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25min literacy lesson for a year 4 class

Discussion in 'New teachers' started by kellyw_1985, Jun 21, 2008.

  1. I have got my umpteen interview on tuesday, but am pleased that I get the opportunity to teach as I often get nervous in interviews.
    I have to teach a 25 minute literacy lesson on poetry to year 4 class. Just wondering if any one had any ideas or tips, as I dont want to mess this up.
    I was looking at the poem 'Dear My Examiner' by Gareth Owen, getting the children to read it through, discuss and then write a reply imagining they are the examiner. Or should I stick with something simplier like breaking the poem up into segments and getting them to put it in the order they think is best and giving it a title?
    It's hard to think of a suitable activity that I can do in 25 mins, not that long!
    Any ideas or advice would be appreciated, really want this job!
    Thanks!
     
  2. I have got my umpteen interview on tuesday, but am pleased that I get the opportunity to teach as I often get nervous in interviews.
    I have to teach a 25 minute literacy lesson on poetry to year 4 class. Just wondering if any one had any ideas or tips, as I dont want to mess this up.
    I was looking at the poem 'Dear My Examiner' by Gareth Owen, getting the children to read it through, discuss and then write a reply imagining they are the examiner. Or should I stick with something simplier like breaking the poem up into segments and getting them to put it in the order they think is best and giving it a title?
    It's hard to think of a suitable activity that I can do in 25 mins, not that long!
    Any ideas or advice would be appreciated, really want this job!
    Thanks!
     
  3. jog_on

    jog_on New commenter

    You need to do something very active, using lots of talk partner work.

    What exactly is the brief?
     
  4. I'd go for something simpler than asking them to write a poem reply to another poem.
    I teach Year 3 and know that they really struggle with poetry and the idea that they don't have to write in full sentences!
    One lesson I've done on poetry began with singing. I picked a song that the children knew but also had the lyrics on the IWB. I made them think about where they breathed and drew their attention to this being where the line breaks were. This focused them on the line length. Once we had sung the song twice I then placed a picture on the IWB and got them to talk to their partner for 2 minutes and record all their ideas about the picture on whiteboards. I then got children who had ideas to put a hand on their head/touch their nose. (My HT is very keen on AfL strategies to avoid hands up). I put these ideas onto the whiteboard as they were being suggested. I selected an idea and modelled how to put it into poetry - focusing on line length, the idea that the lines do not have to be full sentences etc. I then got the children to have a go with some of their ideas, still working in partners so they create a shared poem. We took this on to writing poems later on but you might just want to combine some of their ideas to write a class poem?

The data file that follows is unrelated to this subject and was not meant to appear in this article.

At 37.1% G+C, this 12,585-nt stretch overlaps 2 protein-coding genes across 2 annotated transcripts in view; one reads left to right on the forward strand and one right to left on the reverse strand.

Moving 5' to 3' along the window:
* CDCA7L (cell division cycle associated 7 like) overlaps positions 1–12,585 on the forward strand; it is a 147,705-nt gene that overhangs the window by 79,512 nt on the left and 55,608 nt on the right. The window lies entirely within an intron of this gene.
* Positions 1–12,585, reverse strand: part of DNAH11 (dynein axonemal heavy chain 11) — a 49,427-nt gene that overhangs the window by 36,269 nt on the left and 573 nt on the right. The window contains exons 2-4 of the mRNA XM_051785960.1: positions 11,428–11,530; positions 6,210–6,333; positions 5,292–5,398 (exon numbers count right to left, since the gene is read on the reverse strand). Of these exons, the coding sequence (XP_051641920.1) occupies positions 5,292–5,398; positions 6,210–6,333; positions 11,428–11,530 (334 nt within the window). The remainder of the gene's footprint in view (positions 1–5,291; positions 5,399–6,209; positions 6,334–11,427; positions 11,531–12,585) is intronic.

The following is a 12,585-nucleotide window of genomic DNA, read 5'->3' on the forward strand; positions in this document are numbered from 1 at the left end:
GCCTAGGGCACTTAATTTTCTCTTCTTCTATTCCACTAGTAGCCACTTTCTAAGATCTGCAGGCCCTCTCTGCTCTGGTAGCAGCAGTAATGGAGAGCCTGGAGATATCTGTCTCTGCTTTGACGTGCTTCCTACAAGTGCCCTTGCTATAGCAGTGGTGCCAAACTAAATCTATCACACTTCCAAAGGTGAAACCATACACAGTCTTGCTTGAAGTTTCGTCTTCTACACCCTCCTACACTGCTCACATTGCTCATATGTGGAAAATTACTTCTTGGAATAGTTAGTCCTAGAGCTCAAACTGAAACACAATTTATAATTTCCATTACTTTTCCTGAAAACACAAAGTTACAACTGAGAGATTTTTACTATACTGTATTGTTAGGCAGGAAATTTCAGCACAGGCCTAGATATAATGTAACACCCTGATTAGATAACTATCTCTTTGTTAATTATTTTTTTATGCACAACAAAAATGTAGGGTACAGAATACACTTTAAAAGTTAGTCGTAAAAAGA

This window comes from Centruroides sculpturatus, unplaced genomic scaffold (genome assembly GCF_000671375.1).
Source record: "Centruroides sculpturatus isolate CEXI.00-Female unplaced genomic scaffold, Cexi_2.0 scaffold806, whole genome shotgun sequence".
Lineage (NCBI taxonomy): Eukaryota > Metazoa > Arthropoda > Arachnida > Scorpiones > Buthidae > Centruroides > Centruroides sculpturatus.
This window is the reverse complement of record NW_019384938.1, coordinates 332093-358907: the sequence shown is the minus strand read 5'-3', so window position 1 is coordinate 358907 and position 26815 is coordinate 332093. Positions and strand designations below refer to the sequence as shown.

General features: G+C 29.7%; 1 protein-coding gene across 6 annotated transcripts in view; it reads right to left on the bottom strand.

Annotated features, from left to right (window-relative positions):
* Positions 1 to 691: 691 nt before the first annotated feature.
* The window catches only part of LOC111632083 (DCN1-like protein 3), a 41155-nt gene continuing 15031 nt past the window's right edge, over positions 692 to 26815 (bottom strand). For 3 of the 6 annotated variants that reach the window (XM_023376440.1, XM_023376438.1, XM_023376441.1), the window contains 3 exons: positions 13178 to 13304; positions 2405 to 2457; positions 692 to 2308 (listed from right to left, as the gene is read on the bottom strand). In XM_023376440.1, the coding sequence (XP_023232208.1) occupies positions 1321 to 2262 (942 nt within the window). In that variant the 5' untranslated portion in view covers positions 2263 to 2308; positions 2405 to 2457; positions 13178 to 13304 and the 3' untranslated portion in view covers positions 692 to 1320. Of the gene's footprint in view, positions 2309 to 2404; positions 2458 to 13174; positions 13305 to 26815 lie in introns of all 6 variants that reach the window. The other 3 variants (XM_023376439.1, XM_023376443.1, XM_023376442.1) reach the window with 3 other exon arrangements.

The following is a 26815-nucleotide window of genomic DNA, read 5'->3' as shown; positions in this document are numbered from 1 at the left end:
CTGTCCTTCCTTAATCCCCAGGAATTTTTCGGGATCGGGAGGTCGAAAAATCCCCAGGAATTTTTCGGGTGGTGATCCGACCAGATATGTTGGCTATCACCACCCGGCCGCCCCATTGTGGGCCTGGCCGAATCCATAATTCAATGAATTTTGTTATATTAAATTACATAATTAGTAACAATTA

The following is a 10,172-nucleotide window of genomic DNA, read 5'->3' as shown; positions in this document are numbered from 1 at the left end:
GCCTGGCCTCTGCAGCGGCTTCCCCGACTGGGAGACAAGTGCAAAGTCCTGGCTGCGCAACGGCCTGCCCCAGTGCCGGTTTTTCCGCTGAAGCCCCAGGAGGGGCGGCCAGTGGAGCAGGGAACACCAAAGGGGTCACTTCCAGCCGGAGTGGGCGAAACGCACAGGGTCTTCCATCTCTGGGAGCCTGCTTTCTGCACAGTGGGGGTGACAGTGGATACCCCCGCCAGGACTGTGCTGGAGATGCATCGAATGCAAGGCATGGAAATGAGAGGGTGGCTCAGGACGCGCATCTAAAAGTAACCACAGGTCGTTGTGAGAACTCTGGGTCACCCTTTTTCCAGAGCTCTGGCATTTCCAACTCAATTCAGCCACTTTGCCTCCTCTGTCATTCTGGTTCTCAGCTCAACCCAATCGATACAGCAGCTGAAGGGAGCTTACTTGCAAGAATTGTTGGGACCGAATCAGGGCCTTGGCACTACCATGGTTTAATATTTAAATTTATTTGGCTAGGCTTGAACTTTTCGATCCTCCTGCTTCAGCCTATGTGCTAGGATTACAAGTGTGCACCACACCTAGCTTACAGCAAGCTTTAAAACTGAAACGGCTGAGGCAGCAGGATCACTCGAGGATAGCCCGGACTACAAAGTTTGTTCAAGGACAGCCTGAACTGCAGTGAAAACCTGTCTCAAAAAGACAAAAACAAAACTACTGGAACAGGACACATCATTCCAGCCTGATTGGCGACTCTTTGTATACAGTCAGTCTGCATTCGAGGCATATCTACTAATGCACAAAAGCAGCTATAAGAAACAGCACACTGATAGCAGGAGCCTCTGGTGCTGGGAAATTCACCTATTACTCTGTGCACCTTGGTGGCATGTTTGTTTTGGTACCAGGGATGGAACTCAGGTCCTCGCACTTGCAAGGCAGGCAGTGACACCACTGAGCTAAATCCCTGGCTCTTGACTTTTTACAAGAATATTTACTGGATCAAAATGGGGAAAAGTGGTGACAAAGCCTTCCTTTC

I hope some of that will be of use!
     
  5. gill42

    gill42 New commenter

    Ive just been observed teaching poetry to a year 3 class and got very good comments.

    We sang a nursery rhyme - sing a song of sixpence and then we changed the lyrics eg sing a song of sausages.

    Then i gave the children ten minutes to come up with lyrics for Hey Diddle Diddle, then we put them together to create a class poem, the Head thought it was great fun, might be a bit babyish for year 4 though, depends what they are like.
     
  6. Thank you for replies!! been working on it all weekend, and have come up with the idea of focusing on alliteration.
    Going to start the lesson by looking at tongue twisters which use alliteration and the effect it has. Then going to look at the poem, 'On the Ning, Nang, Nong' by Spike Milligan and look at how alliteration is used in that.
    Then as a individual/class activity, thinking of giving each child a letter of the alphabet and getting them to come up with a 4 word alliterative sentence about an animal e.g. Dreaming dogs dancing dangerously. Then at end of lesson, listen to each sentence in alphabetical order, as a poem.
    Hoping this will be a fun, enjoyable lesson that will keep them interested. Got all details on a powerpoint so going to use that as a prompt for myself as well as the children.
    Thanks again for all advice and tips though, really is appreciated. Hope the hard work is going to pay off!
     
  7. I've got a lesson plan based on The Author of this Poem - looking at similes. The kids can act some out and use talk partners to come up with alternatives. Leave your email and i'll email it to you if you like.
     
  8. Hi,
    Don't suppose you still have this lesson plan? My email address is valerie.higgins@students.plymouth.ac.uk if you do.
    Thanks :)
     

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